Semmler T.,Alfred Wegener Institute for Polar and Marine Research |
McGrath R.,Met Eireann |
Wang S.,Met Eireann |
Wang S.,Swedish Meteorological and Hydrological Institute
Climate Dynamics | Year: 2012
The atmospheric general circulation model EC-EARTH-IFS has been applied to investigate the influence of both a reduced and a removed Arctic sea ice cover on the Arctic energy budget and on the climate of the Northern mid-latitudes. Three 40-year simulations driven by original and modified ERA-40 sea surface temperatures and sea ice concentrations have been performed at T255L62 resolution, corresponding to 79 km horizontal resolution. Simulated changes between sensitivity and reference experiments are most pronounced over the Arctic itself where the reduced or removed sea ice leads to strongly increased upward heat and longwave radiation fluxes and precipitation in winter. In summer, the most pronounced change is the stronger absorption of shortwave radiation which is enhanced by optically thinner clouds. Averaged over the year and over the area north of 70° N, the negative energy imbalance at the top of the atmosphere decreases by about 10 W/m2 in both sensitivity experiments. The energy transport across 70° N is reduced. Changes are not restricted to the Arctic. Less extreme cold events and less precipitation are simulated in sub-Arctic and Northern mid-latitude regions in winter. © 2012 The Author(s).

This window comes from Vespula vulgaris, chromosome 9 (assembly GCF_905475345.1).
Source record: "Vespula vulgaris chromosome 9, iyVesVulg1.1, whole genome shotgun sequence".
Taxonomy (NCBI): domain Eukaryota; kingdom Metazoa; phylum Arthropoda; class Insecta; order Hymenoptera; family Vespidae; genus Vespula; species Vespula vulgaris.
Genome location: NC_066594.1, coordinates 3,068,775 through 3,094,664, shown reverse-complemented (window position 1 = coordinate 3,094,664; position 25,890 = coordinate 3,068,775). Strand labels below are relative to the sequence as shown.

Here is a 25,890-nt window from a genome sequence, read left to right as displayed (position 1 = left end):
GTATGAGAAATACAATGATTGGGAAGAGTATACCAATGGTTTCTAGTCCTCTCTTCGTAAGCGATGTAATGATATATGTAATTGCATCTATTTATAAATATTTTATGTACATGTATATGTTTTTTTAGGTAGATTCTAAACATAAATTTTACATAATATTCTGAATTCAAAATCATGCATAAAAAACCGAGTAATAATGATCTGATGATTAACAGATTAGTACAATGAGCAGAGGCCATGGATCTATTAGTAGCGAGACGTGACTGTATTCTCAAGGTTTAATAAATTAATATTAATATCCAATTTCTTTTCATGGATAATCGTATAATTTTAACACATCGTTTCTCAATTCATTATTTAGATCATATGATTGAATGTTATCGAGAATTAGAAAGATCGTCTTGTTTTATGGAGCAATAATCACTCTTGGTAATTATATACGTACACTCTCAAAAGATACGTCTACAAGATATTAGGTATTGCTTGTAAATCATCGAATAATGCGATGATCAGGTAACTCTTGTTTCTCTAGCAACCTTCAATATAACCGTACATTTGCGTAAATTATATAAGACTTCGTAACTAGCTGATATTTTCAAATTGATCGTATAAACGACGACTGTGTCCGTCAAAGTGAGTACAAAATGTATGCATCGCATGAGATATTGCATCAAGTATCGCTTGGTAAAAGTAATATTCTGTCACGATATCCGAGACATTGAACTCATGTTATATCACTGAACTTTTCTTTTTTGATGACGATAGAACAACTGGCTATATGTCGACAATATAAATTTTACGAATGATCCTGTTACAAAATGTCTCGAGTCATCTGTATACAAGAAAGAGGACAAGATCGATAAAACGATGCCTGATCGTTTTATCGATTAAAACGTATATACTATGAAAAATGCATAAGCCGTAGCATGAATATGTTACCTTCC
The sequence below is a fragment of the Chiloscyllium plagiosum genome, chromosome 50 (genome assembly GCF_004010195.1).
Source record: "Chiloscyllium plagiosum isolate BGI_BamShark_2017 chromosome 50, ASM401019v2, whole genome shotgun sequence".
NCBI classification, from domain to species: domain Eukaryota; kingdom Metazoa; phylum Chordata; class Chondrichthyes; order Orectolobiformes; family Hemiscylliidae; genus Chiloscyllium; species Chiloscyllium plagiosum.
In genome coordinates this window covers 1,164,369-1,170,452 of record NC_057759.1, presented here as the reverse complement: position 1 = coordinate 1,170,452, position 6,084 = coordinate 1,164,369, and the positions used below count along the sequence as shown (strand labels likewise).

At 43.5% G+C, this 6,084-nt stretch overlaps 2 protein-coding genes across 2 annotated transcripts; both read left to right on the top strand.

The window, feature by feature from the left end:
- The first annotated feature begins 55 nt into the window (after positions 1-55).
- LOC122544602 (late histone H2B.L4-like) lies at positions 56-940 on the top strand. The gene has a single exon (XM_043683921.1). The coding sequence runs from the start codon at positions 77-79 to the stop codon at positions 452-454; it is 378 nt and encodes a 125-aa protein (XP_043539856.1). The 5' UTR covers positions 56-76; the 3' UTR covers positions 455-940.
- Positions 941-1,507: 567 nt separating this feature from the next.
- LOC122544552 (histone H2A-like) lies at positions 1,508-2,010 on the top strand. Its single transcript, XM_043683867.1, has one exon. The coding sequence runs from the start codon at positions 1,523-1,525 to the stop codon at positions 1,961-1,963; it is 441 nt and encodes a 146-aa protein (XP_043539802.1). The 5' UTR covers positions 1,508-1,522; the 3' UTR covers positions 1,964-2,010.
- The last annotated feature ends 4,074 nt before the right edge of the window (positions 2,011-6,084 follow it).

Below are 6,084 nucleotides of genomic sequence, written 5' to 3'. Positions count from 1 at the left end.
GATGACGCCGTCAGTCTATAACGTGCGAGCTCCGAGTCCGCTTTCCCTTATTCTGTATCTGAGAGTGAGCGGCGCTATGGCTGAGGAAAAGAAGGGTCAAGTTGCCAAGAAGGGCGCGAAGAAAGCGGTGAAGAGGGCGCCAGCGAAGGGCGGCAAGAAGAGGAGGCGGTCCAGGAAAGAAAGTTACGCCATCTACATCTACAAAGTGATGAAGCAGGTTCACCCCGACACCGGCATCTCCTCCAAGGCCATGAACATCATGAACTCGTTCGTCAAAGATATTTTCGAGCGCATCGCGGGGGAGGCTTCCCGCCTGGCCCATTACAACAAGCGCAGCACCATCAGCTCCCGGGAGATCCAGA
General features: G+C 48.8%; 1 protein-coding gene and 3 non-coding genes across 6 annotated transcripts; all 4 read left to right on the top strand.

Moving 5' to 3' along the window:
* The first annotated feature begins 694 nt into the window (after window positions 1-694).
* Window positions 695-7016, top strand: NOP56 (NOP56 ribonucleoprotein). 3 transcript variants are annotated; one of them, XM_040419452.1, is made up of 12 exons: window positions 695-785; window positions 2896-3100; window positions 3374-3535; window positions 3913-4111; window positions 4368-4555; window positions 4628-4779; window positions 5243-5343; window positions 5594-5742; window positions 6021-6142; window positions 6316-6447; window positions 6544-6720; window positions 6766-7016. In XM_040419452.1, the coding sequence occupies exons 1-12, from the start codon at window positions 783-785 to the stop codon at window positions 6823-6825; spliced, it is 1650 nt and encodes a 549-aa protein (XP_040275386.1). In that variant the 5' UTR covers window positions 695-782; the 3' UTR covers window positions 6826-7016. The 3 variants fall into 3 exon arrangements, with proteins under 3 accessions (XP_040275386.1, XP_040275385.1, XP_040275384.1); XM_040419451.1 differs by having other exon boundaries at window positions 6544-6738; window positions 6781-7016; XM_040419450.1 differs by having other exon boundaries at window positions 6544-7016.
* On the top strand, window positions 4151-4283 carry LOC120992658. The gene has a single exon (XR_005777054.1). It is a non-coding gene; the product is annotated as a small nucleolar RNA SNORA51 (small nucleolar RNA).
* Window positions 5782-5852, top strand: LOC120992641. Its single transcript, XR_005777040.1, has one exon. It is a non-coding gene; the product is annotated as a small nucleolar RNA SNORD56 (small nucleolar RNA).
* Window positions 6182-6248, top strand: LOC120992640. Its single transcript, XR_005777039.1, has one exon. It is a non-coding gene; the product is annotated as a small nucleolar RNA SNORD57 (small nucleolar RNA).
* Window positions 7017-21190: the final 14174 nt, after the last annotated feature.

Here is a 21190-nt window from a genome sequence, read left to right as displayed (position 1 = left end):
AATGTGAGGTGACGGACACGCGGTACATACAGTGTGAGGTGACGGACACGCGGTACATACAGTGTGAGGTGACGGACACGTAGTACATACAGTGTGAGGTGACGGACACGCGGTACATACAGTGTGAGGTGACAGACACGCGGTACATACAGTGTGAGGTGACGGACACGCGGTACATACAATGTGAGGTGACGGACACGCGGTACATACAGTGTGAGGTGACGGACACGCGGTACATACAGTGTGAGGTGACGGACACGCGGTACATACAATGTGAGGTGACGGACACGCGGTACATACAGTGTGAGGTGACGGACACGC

Schmith T.,Danish Meteorological Institute |
Yang S.,Danish Meteorological Institute |
Gleeson E.,Met Eireann |
Semmler T.,Alfred Wegener Institute for Polar and Marine Research
Journal of Climate | Year: 2014